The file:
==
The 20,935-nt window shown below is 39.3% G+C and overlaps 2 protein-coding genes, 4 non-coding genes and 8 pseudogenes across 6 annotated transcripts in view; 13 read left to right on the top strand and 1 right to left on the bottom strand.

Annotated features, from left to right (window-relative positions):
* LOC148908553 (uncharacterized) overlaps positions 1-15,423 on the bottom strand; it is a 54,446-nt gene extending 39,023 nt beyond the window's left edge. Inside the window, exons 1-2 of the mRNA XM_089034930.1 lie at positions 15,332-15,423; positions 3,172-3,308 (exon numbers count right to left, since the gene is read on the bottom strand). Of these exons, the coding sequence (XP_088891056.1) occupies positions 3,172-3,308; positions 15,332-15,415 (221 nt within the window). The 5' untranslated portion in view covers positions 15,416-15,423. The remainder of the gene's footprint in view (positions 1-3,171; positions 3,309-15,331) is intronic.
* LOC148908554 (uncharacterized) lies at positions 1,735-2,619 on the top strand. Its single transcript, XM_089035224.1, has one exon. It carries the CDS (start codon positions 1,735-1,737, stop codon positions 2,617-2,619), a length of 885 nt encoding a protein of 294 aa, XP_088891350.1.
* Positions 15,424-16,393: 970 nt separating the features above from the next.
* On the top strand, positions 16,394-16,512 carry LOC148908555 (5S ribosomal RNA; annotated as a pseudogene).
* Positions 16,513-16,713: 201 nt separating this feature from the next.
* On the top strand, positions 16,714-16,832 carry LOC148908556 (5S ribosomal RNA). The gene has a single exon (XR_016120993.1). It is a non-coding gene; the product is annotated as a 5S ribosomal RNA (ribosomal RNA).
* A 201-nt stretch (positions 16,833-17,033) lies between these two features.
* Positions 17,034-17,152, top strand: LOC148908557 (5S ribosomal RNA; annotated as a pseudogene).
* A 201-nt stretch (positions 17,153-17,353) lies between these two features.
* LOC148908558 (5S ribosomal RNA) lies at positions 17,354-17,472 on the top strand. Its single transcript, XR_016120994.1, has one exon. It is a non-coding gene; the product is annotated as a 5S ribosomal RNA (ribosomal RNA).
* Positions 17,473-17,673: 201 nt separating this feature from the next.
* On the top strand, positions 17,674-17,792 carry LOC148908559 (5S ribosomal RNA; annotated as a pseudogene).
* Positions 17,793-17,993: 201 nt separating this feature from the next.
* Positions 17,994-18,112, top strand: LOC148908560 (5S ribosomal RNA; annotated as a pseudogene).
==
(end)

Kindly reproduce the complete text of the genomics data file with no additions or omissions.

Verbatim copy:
The 20,935-nt window shown below is 39.3% G+C and overlaps 2 protein-coding genes, 4 non-coding genes and 8 pseudogenes across 6 annotated transcripts in view; 13 read left to right on the top strand and 1 right to left on the bottom strand.

Annotated features, from left to right (window-relative positions):
* LOC148908553 (uncharacterized) overlaps positions 1-15,423 on the bottom strand; it is a 54,446-nt gene extending 39,023 nt beyond the window's left edge. Inside the window, exons 1-2 of the mRNA XM_089034930.1 lie at positions 15,332-15,423; positions 3,172-3,308 (exon numbers count right to left, since the gene is read on the bottom strand). Of these exons, the coding sequence (XP_088891056.1) occupies positions 3,172-3,308; positions 15,332-15,415 (221 nt within the window). The 5' untranslated portion in view covers positions 15,416-15,423. The remainder of the gene's footprint in view (positions 1-3,171; positions 3,309-15,331) is intronic.
* LOC148908554 (uncharacterized) lies at positions 1,735-2,619 on the top strand. Its single transcript, XM_089035224.1, has one exon. It carries the CDS (start codon positions 1,735-1,737, stop codon positions 2,617-2,619), a length of 885 nt encoding a protein of 294 aa, XP_088891350.1.
* Positions 15,424-16,393: 970 nt separating the features above from the next.
* On the top strand, positions 16,394-16,512 carry LOC148908555 (5S ribosomal RNA; annotated as a pseudogene).
* Positions 16,513-16,713: 201 nt separating this feature from the next.
* On the top strand, positions 16,714-16,832 carry LOC148908556 (5S ribosomal RNA). The gene has a single exon (XR_016120993.1). It is a non-coding gene; the product is annotated as a 5S ribosomal RNA (ribosomal RNA).
* A 201-nt stretch (positions 16,833-17,033) lies between these two features.
* Positions 17,034-17,152, top strand: LOC148908557 (5S ribosomal RNA; annotated as a pseudogene).
* A 201-nt stretch (positions 17,153-17,353) lies between these two features.
* LOC148908558 (5S ribosomal RNA) lies at positions 17,354-17,472 on the top strand. Its single transcript, XR_016120994.1, has one exon. It is a non-coding gene; the product is annotated as a 5S ribosomal RNA (ribosomal RNA).
* Positions 17,473-17,673: 201 nt separating this feature from the next.
* On the top strand, positions 17,674-17,792 carry LOC148908559 (5S ribosomal RNA; annotated as a pseudogene).
* Positions 17,793-17,993: 201 nt separating this feature from the next.
* Positions 17,994-18,112, top strand: LOC148908560 (5S ribosomal RNA; annotated as a pseudogene).